Archive for ‘Corruption’

November 13, 2012

Corruption Watch: Big Pharma

When greed is culturally sanctioned and executives are free to cheat pretty much at will with the only downside being civil fines that are “written off” as a cost of doing business, we can have the remarkable corruption we see in Big Pharma.

From the NY Times back in July:

In the largest settlement involving a pharmaceutical company, the British drugmaker GlaxoSmithKline agreed to plead guilty to criminal charges and pay $3 billion in fines for promoting its best-selling antidepressants for unapproved uses and failing to report safety data about a top diabetes drug, federal prosecutors announced Monday. The agreement also includes civil penalties for improper marketing of a half-dozen other drugs…

No individuals have been charged in any of the cases. Even so, the Justice Department contends the prosecutions are well worth the effort — reaping more than $15 in recoveries for every $1 it spends, by one estimate.

But critics argue that even large fines are not enough to deter drug companies from unlawful behavior. Only when prosecutors single out individual executives for punishment, they say, will practices begin to change.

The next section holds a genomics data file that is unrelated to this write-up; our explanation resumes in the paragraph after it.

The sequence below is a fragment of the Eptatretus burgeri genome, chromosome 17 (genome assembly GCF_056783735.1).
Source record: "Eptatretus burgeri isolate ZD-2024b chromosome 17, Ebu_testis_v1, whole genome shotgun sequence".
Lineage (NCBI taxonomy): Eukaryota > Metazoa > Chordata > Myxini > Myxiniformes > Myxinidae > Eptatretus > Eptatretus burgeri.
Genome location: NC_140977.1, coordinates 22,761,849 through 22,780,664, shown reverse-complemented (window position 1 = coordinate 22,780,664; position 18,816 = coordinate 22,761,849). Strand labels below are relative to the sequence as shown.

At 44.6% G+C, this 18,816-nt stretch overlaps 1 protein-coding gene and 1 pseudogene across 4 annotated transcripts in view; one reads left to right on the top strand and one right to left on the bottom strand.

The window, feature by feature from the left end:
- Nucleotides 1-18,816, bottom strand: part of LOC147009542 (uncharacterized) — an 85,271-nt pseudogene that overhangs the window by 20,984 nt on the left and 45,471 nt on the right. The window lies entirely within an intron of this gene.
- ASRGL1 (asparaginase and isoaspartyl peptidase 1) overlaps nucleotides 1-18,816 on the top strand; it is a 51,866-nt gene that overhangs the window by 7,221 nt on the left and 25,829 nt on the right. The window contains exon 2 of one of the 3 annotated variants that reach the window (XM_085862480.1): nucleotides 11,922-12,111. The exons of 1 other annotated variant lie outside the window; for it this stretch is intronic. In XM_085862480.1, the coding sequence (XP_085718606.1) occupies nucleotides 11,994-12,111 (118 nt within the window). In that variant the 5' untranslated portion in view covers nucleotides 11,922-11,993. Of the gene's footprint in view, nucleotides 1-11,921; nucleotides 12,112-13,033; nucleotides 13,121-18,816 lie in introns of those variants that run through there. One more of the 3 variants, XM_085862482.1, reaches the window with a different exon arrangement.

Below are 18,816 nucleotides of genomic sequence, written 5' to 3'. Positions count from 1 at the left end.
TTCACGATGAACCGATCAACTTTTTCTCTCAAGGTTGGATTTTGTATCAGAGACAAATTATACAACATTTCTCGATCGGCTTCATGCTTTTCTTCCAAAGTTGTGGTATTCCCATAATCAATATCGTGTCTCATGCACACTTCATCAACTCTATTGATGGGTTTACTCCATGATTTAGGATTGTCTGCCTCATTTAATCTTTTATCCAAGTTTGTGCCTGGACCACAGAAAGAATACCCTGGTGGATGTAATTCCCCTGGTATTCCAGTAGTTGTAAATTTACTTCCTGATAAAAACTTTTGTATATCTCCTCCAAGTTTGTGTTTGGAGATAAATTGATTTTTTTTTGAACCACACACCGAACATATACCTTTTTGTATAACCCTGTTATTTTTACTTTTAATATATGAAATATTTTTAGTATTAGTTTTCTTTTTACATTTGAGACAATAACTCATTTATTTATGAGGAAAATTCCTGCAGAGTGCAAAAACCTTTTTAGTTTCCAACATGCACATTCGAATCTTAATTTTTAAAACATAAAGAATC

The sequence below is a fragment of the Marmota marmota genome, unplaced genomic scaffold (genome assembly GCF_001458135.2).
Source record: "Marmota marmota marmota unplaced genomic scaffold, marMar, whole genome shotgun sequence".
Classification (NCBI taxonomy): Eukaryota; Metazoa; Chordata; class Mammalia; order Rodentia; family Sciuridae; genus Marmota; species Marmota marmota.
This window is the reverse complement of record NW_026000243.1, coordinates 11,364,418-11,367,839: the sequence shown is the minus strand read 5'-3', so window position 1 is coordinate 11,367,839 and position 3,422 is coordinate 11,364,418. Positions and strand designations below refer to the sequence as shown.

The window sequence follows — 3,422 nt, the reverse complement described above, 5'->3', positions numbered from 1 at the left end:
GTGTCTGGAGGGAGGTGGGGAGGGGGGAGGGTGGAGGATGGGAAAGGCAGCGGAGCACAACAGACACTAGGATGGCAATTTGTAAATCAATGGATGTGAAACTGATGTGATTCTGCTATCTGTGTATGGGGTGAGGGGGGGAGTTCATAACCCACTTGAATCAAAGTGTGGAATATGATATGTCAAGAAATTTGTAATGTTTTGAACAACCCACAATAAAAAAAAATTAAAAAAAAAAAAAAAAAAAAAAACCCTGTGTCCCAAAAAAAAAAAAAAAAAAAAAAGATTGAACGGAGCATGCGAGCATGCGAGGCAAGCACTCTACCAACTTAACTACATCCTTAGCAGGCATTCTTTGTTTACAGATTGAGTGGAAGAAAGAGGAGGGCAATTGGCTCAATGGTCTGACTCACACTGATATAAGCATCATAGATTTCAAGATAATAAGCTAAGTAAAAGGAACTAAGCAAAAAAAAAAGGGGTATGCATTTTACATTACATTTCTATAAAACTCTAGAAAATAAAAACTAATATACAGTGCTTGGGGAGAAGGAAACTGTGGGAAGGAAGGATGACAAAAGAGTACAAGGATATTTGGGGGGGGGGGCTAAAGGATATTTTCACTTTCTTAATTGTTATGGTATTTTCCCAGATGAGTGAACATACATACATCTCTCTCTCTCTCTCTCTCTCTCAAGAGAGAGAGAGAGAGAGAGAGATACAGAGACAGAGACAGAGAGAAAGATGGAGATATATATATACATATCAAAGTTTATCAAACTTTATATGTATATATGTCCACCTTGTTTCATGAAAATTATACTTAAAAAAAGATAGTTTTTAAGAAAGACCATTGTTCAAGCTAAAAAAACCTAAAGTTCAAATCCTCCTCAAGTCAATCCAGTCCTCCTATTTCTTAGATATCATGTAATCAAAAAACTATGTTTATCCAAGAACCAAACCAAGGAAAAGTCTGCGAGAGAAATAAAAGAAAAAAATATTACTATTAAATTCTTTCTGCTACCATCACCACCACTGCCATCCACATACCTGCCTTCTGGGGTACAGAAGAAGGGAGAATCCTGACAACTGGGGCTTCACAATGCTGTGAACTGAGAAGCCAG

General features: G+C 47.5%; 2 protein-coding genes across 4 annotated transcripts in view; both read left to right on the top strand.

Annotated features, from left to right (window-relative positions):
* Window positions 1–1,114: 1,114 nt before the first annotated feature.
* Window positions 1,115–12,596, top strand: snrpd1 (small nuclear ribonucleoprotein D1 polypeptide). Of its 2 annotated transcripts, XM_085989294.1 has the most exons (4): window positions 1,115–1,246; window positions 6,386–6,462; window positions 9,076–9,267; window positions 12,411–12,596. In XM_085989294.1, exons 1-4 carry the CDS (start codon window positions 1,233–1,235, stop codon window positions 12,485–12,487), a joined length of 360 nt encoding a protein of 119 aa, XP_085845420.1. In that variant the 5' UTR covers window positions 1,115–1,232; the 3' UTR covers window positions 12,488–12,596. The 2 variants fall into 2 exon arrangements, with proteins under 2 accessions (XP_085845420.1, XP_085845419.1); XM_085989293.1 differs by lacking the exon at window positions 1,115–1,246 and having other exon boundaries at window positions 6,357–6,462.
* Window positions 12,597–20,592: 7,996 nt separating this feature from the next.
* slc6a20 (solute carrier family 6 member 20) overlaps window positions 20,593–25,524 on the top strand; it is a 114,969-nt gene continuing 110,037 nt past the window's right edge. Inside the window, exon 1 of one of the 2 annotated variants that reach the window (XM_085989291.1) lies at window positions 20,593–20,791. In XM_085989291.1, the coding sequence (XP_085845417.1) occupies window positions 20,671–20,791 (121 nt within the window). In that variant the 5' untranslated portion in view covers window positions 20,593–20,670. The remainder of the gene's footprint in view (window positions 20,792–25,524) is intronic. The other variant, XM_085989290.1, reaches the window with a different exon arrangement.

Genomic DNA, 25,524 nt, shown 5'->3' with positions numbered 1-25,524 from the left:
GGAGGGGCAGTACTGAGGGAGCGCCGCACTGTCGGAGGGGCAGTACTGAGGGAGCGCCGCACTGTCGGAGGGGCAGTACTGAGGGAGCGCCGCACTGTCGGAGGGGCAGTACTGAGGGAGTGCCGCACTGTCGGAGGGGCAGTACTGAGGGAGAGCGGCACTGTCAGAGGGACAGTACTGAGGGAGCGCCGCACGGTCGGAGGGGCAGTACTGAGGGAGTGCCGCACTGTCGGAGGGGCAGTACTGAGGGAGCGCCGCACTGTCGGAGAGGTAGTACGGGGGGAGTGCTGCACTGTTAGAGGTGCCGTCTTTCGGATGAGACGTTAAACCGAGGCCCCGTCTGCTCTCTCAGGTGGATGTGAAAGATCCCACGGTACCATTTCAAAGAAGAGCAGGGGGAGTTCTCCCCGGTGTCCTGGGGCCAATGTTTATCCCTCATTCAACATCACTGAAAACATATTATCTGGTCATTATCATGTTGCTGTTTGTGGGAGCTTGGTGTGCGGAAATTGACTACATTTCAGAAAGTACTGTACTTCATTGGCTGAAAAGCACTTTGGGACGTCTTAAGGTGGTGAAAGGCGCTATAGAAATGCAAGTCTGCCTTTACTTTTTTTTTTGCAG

I do believe the solution is in the paragraph above.

September 23, 2012

Zeit Guy Links – 9/23/12

“The Drugs Don’t Work”: How the Medical-Industrial Complex Systematically Suppresses Negative Studies  (Yves Smith)

We’ve written a lot about the scientism of mainstream economics, both here and in ECONNED, and how these trappings have let the discipline continue to have a special seat at the policy table despite ample evidence of its failure. As bad as this is, it pales in comparison to the overt corruption of science at work in the drug arena. Although this issue comes to light from time to time, often in the context of litigation, the lay public is largely ignorant of how systematic and pervasive the efforts are to undermine good research practice in order to foist more, expensive, and sometimes dangerous drugs onto patients.

Ben Goldacre, a British doctor and science writer, provides a short overview of one of the worst scams practiced by Big Pharma: that of suppressing negative research, in a new piece at the Guardian (hat tip John l). This is the overview:

Drugs are tested by the people who manufacture them, in poorly designed trials, on hopelessly small numbers of weird, unrepresentative patients, and analysed using techniques that are flawed by design, in such a way that they exaggerate the benefits of treatments. Unsurprisingly, these trials tend to produce results that favour the manufacturer. When trials throw up results that companies don’t like, they are perfectly entitled to hide them from doctors and patients, so we only ever see a distorted picture of any drug’s true effects. Regulators see most of the trial data, but only from early on in a drug’s life, and even then they don’t give this data to doctors or patients, or even to other parts of government. This distorted evidence is then communicated and applied in a distorted fashion.


Feast of Fools: How American Democracy Became the Property of a Commercial Oligarchy  (Lewis Lapham)